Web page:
Clarifies the roles (R - Responsibility, A - Authority, E - Expertise, W - Work) organizations and/or specific individuals play, in performing a specific business activity within the enterprise.
- To identify and document roles.
- To identify anomalies (such as responsibility without authority or work without expertise) and opportunities for redesign.
- To identify requirements for new job descriptions.
- List the enterprise activities being examined.
- Record the RAEW for each cell.
- Identify and describe the exceptions.
- Develop an action plan.
The first step in the RAEW analysis is to determine the scope of the enterprise activities relating to customer satisfiers, for this exercise. These will be placed on the vertical axis of a matrix (see example that follows). The job functions, roles, organizations, or individuals will be placed on the horizontal axis of the matrix. Activities derived from a value stream or process work flow can also be used to populate the matrix. Alternatively, identify the RAEWs for each activity on a work flow diagram (see example).
Record, in the cells of the matrix, which organization units have the Responsibility, Authority, Expertise, or Work roles to carry out each activity. These roles are defined as follows:
- Responsibility - To have accountability and answerability for carrying out an activity.
- Authority - To apply control, power, and influence to successfully complete an activity,
- Expertise - To possess skill and knowledge about a particular subject matter needed to complete an activity.
- Work - To actually perform, accomplish, or produce an end product, as a result of an activity.
For each activity, each of the four roles must be addressed at least once, and each organization or group must play some role. If more than one organizational unit is responsible or authorized for a given activity, examine the lower level activities to remove any ambiguity, and confirm.
The completed matrix is used for discussion purposes to show the cooperation and interaction needed between individuals and groups, and to identify anomalies. Certain combinations of these attributes support success, while others inhibit it. Successful combinations include:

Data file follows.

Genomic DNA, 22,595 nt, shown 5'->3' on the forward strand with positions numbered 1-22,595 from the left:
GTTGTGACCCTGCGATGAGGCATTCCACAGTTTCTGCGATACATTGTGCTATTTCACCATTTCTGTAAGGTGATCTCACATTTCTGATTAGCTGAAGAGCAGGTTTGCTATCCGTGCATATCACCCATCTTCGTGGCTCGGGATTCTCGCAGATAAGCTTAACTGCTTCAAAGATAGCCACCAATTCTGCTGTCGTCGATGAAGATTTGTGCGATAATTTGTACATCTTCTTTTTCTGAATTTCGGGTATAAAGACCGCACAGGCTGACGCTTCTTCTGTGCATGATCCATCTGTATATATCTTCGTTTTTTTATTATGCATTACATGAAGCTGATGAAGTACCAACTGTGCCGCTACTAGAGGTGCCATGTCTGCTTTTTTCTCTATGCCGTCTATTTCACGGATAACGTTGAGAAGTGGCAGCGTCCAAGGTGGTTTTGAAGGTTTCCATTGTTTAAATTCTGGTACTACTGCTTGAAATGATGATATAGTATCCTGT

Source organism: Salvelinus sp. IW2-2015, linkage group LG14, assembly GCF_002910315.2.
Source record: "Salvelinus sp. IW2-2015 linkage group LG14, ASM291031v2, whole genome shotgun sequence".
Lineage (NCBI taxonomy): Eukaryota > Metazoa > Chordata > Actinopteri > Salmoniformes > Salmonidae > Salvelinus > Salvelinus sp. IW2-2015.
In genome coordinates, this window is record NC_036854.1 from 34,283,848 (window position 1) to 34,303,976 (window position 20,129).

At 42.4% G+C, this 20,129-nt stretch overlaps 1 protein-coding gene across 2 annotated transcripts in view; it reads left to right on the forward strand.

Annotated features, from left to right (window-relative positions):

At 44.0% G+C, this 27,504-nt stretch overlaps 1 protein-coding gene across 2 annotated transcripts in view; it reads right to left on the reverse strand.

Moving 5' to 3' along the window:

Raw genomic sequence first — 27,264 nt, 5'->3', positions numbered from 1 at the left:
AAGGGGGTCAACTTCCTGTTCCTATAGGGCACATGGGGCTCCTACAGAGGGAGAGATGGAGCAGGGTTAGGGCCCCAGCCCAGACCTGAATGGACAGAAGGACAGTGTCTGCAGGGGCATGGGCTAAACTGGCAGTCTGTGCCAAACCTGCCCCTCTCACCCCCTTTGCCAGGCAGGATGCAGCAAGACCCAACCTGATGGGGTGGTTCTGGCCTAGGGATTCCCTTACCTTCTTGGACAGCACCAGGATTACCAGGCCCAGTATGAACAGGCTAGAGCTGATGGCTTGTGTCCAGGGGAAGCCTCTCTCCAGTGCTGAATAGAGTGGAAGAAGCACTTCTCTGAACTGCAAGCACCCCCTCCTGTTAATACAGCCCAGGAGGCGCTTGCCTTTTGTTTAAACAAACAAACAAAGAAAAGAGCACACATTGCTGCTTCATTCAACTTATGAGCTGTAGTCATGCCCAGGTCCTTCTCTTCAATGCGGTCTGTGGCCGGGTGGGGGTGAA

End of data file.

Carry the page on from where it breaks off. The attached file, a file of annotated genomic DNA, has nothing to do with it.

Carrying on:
- authority and expertise - this would be seen in an oversight role, a head coach
- responsibility and authority - this would be seen in a managerial role, a sales manager
- expertise and work - this would be seen in an operational role, customer service representative
- responsibility and expertise - this would be seen in a consulting role, a lawyer
It is important to identify anomalies such as:
- Authority without Responsibility - This results in the wrong job being done or conflicting priorities for people across the enterprise. Direction is being given without the accountability for anything.
- Responsibility without Authority - This results in the task not being completed because the person who is accountable for it cannot direct anyone to perform it.
- Work without Expertise - This results in lower quality product or services because the people who perform the tasks don't have the correct skill set.
Another useful way to display the roles (RAEW) is to annotate them on the work flow diagram(s) for the value stream or process being reengineered. Once the work flow is fleshed out and agreed to, identify the roles (RAEW) associated with each activity and discussion on the flow diagram (see example below). From this information, opportunities for redesign can be derived based on anomalies that are present/discovered. This information can also be used to help drive organizational interaction diagrams (see Organization Interaction Diagramming
) and/or as input into job/work descriptions. The final step is to identify actions required to address the anomalies and develop an appropriate action plan.